Skip to main content

How to Survive Your Fast Food Job

I am a writer who hopes to share her interests and experiences with others.

How to survive working fast food

How to survive working fast food

Start Your Shift Off Right

Starting off right isn't just about making a good impression; it's also about helping yourself. Have you seen a co-worker who came to work in a bad mood? They may seem more rude, blunt, or even act like they don't care about the customers or their job. That's no way to help yourself advance in the company or make your shift go by, even if you truly don't like your job. Those minutes will drag by as you groan about having to serve another customer or flip another patty, and people may even start to avoid you. People enjoy being around positive people, and that's a fact.

It may seem like such a simple thing, but starting your day right can really have a positive impact on your job. Smile, strike a confident pose, anything to boost your mood. You'll find that you are more friendly to your co-workers and customers if you are happy. Eating before work can help your mood also. No one likes to work on an empty stomach.

If you are still exhausted from the day before or you just couldn't sleep before your shift, definitely drink some coffee or an energy drink. If you're tired, chances are you're grumpy. I've worked at a fast-food restaurant that was open 24 hours. That can get really tiring, I know. You're going to want to go home and sleep for a day, but in reality, you have to return to work in eight hours. If you are getting really unhealthy hours, though, talk to your boss. There is no reason they cannot work out something with you to make sure you are working as efficiently as possible.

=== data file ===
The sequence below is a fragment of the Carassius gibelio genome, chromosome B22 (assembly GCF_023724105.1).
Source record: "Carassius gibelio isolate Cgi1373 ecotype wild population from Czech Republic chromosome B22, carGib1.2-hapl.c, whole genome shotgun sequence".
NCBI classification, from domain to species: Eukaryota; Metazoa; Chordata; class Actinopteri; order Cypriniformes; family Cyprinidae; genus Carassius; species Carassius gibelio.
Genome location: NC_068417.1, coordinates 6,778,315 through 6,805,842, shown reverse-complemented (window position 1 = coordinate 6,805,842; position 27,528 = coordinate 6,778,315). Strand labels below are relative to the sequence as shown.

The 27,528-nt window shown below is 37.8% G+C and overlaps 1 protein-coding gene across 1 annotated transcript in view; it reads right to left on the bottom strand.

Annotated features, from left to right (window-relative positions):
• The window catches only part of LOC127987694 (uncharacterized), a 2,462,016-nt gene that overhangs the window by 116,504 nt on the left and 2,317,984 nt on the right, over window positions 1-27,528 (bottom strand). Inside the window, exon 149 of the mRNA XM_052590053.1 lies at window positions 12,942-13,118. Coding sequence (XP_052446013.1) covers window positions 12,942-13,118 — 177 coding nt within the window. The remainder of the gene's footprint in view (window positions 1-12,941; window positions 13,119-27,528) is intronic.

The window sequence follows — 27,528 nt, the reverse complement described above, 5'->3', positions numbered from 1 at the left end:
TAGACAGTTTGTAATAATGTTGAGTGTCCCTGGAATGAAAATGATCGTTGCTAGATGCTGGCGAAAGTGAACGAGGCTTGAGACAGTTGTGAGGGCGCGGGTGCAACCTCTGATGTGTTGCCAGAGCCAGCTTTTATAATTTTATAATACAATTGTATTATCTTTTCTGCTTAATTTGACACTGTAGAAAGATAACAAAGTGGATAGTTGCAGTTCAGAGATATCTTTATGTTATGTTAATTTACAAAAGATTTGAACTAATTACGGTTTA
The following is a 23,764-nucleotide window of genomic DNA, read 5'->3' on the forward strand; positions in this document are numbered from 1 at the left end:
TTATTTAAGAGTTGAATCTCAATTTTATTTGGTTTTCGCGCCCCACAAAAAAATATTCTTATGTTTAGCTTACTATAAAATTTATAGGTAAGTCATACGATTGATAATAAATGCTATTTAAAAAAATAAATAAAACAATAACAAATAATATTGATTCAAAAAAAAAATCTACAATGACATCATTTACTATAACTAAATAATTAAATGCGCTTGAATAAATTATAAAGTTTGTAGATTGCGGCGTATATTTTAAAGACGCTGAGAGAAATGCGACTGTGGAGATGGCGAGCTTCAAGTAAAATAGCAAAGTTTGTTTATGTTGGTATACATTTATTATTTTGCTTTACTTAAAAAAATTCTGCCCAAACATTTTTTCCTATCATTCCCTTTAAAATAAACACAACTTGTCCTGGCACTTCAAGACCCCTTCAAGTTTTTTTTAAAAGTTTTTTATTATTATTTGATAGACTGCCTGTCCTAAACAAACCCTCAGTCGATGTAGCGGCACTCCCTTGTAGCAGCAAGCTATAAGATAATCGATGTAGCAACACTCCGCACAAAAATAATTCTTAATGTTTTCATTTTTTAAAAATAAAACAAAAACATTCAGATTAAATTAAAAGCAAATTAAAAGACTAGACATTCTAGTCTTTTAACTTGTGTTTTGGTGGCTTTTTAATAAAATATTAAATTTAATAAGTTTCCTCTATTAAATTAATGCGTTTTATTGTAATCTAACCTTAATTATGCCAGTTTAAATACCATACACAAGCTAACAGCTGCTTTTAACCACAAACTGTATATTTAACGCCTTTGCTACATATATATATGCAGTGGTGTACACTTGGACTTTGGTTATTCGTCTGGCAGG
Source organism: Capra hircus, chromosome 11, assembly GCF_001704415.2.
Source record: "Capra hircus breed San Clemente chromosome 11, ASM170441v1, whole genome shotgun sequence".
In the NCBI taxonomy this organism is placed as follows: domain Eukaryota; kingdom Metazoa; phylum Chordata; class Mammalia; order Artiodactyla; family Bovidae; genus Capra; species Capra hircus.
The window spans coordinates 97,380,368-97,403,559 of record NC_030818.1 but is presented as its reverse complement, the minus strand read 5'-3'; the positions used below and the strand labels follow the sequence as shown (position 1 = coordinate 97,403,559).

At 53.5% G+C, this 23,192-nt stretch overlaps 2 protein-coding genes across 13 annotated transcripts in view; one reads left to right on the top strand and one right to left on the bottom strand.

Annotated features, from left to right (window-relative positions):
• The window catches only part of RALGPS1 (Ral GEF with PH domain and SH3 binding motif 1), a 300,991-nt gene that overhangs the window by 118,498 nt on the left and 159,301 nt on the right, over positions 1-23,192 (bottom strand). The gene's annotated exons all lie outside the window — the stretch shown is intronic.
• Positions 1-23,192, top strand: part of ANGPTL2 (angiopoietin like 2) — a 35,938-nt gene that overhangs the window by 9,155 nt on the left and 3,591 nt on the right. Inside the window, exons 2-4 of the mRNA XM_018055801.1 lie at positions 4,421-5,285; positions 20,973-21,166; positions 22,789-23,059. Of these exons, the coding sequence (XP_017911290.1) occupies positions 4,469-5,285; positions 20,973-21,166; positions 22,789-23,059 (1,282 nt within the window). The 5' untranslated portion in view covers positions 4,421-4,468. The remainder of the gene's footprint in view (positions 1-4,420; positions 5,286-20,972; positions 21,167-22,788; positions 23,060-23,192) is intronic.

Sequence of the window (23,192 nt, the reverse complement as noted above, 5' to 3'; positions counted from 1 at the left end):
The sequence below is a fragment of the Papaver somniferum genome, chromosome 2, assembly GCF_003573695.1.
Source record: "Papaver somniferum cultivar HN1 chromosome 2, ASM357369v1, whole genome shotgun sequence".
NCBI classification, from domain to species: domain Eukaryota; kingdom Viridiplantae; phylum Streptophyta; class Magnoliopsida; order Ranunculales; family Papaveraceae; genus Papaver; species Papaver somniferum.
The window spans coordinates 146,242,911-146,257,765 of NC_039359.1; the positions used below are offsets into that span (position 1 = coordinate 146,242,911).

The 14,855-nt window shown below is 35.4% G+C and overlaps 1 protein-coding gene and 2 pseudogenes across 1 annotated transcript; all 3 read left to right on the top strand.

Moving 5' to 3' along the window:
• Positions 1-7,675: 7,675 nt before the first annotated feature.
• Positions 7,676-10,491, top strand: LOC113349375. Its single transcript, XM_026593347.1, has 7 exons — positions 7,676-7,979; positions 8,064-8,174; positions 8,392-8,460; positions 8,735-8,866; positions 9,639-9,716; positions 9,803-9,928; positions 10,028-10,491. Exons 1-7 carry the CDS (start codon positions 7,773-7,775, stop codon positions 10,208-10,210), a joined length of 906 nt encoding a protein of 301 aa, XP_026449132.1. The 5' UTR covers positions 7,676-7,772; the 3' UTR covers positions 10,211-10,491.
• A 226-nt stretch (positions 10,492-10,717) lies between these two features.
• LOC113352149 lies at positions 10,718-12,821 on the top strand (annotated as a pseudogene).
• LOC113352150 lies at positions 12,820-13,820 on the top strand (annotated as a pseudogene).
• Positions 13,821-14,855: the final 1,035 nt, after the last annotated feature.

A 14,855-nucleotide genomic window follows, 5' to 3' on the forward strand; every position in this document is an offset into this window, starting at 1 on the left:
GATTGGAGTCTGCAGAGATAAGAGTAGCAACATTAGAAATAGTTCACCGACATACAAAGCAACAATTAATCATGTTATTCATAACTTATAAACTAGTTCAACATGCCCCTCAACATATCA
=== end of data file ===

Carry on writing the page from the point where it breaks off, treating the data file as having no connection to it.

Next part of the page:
How to Work Through a Rush

You know that time. It's the same time every day—rush hour. Let's be honest; everyone dreads it for how busy and sometimes out-of-control things get. But it does make that hour fly by. After just three years in fast food, I have learned a few ways to handle those rushes. No, asking for a bathroom break is not the way to handle it.

Accept that you will be busy, people will get agitated, and food products will be cooking instead of being served. The sooner that you don't get upset by this, the better the rush will seem. I know that the customer has complained about wanting their burger for five minutes, and explaining that there are ten other people in front of them just doesn't click, but there's nothing you can do. So smile. Be polite. Assure them that their burger is on its way, and apologize for the time and inconvenience. Some people will understand, others may want a refund.

Other than dealing with products on hold, learning to work around and with your co-workers is invaluable. This comes from someone who is a cashier; learn the patterns of your co-workers. Do they give the drinks out first? Put the burger in a certain place? I'm sure your fry person is getting tired of you bumping into them while you reach for that small fry. Maneuvering around them is essential to being speedy. Is there something you can help them with to move the production along quicker? Salt the fries, make their drinks, or even help make some burgers (provided you know how.)

Most importantly, breathe. It's a rush; it won't last all day. Even if it does, you still get to clock out eventually.

Get to Know Your Co-Workers

I cannot tell you how important it is to have friends in your workplace. They don't have to become your best friend or even someone you hang out with every weekend. But it gets very lonely when you have no one to talk to or help you during your shift. I'm also not saying to befriend everyone. If you are, then that's great! But that's not possible for most people, especially those who work for larger restaurants.

If something comes up, say a death in the family or another event that you need to take off for, then a co-worker you are friends with is more likely to cover your shift. But if the need arises, you should always repay them by covering their shift in turn. It's not fair for them to cover for you, and then you tell them that you don't want to work that day. Never use your co-workers for your personal gain, as everyone can see that, and no one will want to work around someone who is like that.

Be Eager to Learn

There are many positions in a fast-food restaurant. Not all places use the same work rules. It's good to know how to work a lot of the machines or do certain duties above and beyond what they originally taught you. You will never progress in the company if you just stick to one place.